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More about Decision Trees

Updated on May 17, 2024

Overriding the property

Decision tree evaluation may be based on a known property identified on the Configuration tab, or on a parameter supplied in the Property-Map-DecisionTree method, or both.

If you leave the Property field blank, evaluation is always based on the parameter. If a parameter is supplied, the parameter value is used even when the Property field is not blank.

Standard functions

As an alternative to the Property-Map-DecisionTree method, you can use these standard functions to evaluate a decision tree:

@(Pega-RULES:DecisionTree).ObtainValue(tools, myStepPage, decisiontree, inputproperty)
@(Pega-RULES:DecisionTree).ObtainValue(tools, myStepPage, decisiontree, inputproperty, bAllowMissingProperties)

Decision tree rules can also be evaluated as part of a collection rule ( Rule-Declare-Collection rule type).

Pega Community note

See the Pega Community article How to evaluate a decision tree and handle errors for an example.

Uploading a text file to start

You can create a decision tree by importing (or "harvesting) a specially formatted text file. This capability lets others not familiar with the Pega Platform create decision trees.


The number of nodes in a decision tree is not limited. However, as a best practice to avoid slow performance when updating the form and also avoid the Java 64 KB code maximum, limit your decision trees to no more than 300 to 500 rows.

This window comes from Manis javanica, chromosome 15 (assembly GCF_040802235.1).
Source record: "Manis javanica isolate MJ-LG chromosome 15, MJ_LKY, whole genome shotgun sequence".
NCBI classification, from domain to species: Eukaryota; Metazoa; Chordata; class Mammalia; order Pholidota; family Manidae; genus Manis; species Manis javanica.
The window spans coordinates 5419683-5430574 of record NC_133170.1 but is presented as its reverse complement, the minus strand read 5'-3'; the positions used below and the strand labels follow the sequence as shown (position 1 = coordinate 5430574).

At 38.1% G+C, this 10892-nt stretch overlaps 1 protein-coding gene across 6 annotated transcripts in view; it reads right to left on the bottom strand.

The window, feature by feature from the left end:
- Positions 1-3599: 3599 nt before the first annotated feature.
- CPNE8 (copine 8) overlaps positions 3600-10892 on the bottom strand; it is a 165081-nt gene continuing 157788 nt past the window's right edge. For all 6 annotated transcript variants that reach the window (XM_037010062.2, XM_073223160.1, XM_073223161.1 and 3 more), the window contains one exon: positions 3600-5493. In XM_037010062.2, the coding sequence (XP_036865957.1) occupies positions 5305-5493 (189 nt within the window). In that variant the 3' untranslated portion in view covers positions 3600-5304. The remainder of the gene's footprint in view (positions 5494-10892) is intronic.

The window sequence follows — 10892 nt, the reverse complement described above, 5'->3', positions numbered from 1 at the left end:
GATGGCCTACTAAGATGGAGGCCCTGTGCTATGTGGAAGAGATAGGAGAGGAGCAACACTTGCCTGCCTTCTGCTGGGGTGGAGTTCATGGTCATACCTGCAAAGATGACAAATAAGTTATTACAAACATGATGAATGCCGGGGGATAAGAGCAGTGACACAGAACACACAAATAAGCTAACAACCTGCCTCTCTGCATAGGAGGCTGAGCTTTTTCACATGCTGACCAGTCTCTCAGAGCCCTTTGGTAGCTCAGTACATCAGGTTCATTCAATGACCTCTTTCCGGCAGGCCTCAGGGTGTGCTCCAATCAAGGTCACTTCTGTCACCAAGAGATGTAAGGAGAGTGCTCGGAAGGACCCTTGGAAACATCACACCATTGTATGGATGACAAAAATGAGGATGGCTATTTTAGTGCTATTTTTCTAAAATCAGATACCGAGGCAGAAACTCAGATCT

You can view the generated Java code of a rule by clicking ActionsView Java. You can use this code to debug your application or to examine how rules are implemented.

Special processing with Declare Expression calls

When a Declare Expression rule has Result of decision tree for the Set Property To field, special processing occurs at runtime when a property referenced in the decision table is not present on the clipboard. Ordinarily such decision rules fail with an error message; in this case the Otherwise value is returned instead. For details, see the Pega Community article Troubleshooting: Declarative Expression does not execute when a decision rule provides no return value.

Not declarative

Despite the class name, the Rule-Declare-DecisionTable rule type does not produce forward or backward chaining. Technically, it is not a declarative rule type.

Custom function aliases

You can use Configuration tab to enable custom function aliases instead of the default comparison. For some of those aliases, you can click Select values and select from a list of values that are available for the selected property.

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